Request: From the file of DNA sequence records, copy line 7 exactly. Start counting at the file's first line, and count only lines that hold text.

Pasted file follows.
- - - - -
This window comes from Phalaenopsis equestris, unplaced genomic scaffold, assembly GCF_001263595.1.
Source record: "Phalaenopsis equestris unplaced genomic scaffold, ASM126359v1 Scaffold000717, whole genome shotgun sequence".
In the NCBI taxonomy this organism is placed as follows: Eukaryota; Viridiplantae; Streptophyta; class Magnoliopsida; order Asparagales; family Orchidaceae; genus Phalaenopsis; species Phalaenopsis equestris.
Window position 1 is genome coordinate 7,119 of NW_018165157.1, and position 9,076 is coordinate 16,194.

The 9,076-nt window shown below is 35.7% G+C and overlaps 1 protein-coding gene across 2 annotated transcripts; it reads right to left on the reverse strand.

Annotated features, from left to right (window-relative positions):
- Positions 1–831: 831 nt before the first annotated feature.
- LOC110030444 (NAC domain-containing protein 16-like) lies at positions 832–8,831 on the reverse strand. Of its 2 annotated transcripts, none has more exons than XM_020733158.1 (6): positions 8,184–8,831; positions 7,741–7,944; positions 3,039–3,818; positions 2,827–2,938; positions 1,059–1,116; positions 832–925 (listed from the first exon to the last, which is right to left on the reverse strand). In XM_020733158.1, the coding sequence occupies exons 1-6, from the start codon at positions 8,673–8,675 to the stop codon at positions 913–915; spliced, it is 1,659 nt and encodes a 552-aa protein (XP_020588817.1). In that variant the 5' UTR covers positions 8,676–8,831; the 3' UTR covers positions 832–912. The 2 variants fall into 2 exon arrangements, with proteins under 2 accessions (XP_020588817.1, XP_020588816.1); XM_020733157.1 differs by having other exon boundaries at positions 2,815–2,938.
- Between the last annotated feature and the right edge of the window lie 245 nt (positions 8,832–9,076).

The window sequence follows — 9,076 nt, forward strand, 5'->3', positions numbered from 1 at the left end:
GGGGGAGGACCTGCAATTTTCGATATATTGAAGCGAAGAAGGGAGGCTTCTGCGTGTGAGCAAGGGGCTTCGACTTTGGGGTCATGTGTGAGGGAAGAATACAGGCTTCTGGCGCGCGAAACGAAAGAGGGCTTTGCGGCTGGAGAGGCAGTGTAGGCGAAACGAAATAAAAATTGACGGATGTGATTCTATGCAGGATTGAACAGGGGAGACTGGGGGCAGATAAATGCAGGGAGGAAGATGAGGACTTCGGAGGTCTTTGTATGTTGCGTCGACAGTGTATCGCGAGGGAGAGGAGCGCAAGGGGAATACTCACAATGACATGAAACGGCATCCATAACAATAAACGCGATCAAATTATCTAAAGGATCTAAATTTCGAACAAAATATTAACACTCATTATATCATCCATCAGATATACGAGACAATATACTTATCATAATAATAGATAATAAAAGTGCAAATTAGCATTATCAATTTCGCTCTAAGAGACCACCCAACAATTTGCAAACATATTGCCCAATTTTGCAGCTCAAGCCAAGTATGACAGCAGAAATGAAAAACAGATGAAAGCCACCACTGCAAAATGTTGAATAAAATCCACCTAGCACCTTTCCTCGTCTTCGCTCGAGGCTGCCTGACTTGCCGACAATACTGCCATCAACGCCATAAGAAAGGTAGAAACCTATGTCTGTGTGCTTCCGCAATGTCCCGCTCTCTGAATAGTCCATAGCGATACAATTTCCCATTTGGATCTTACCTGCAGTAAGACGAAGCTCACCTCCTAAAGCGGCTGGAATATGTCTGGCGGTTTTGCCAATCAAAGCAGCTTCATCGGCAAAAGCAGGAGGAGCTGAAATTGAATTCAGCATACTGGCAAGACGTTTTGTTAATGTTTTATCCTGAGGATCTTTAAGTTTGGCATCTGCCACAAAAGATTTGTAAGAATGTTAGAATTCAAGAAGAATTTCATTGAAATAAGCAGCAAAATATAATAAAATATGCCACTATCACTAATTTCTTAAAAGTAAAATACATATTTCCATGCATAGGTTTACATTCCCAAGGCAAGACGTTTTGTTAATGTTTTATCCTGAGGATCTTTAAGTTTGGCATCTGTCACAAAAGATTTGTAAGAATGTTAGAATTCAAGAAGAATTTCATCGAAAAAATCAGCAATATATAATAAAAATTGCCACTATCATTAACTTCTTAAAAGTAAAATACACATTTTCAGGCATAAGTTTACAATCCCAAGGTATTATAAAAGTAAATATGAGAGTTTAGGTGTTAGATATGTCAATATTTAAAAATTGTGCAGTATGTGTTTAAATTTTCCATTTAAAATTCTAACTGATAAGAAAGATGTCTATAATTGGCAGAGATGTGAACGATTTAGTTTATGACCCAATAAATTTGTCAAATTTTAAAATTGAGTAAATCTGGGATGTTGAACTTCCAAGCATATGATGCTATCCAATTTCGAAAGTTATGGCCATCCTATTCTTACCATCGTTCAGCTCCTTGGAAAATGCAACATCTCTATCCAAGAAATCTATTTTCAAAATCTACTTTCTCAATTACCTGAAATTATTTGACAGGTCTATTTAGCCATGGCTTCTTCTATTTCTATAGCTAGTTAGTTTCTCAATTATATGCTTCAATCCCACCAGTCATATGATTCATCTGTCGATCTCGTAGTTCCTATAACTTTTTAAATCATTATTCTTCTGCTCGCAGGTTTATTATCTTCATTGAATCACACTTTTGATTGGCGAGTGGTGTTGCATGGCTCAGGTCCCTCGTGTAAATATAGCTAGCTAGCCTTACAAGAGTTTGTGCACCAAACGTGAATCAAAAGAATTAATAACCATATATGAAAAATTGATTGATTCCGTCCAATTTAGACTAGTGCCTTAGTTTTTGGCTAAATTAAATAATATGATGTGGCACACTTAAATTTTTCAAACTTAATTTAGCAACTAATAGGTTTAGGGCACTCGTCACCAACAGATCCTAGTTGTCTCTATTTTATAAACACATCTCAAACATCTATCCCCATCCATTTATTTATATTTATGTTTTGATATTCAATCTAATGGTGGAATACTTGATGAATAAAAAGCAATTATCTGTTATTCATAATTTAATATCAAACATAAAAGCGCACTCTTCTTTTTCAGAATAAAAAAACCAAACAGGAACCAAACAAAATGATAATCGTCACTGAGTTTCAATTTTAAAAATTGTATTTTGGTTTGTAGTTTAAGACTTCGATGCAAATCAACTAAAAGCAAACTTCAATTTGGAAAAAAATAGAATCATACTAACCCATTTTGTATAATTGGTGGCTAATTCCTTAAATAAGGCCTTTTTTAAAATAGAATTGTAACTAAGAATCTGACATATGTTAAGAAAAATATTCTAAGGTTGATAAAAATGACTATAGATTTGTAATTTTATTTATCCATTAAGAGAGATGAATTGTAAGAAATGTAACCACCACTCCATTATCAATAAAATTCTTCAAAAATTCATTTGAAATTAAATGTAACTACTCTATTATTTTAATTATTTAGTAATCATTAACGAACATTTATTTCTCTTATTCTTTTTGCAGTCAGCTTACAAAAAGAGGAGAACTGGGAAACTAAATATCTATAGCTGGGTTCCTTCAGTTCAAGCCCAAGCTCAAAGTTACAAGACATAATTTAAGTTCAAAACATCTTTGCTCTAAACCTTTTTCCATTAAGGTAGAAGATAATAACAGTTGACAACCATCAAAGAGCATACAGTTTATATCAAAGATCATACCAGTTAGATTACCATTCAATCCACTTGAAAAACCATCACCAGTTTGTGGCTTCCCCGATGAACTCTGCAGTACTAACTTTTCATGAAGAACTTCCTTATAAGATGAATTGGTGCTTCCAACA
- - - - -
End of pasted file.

- Positions 1–831: 831 nt before the first annotated feature.